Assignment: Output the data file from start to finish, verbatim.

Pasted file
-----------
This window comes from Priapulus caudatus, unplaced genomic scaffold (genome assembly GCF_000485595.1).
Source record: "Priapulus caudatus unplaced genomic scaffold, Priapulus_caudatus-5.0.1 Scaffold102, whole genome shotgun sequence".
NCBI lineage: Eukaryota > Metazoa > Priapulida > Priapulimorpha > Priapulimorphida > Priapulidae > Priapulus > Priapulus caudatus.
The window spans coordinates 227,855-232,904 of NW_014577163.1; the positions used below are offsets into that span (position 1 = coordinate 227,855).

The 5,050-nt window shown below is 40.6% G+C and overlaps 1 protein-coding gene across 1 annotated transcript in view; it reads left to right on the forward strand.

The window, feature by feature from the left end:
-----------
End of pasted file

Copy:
This window comes from Priapulus caudatus, unplaced genomic scaffold (genome assembly GCF_000485595.1).
Source record: "Priapulus caudatus unplaced genomic scaffold, Priapulus_caudatus-5.0.1 Scaffold102, whole genome shotgun sequence".
NCBI lineage: Eukaryota > Metazoa > Priapulida > Priapulimorpha > Priapulimorphida > Priapulidae > Priapulus > Priapulus caudatus.
The window spans coordinates 227,855-232,904 of NW_014577163.1; the positions used below are offsets into that span (position 1 = coordinate 227,855).

The 5,050-nt window shown below is 40.6% G+C and overlaps 1 protein-coding gene across 1 annotated transcript in view; it reads left to right on the forward strand.

The window, feature by feature from the left end: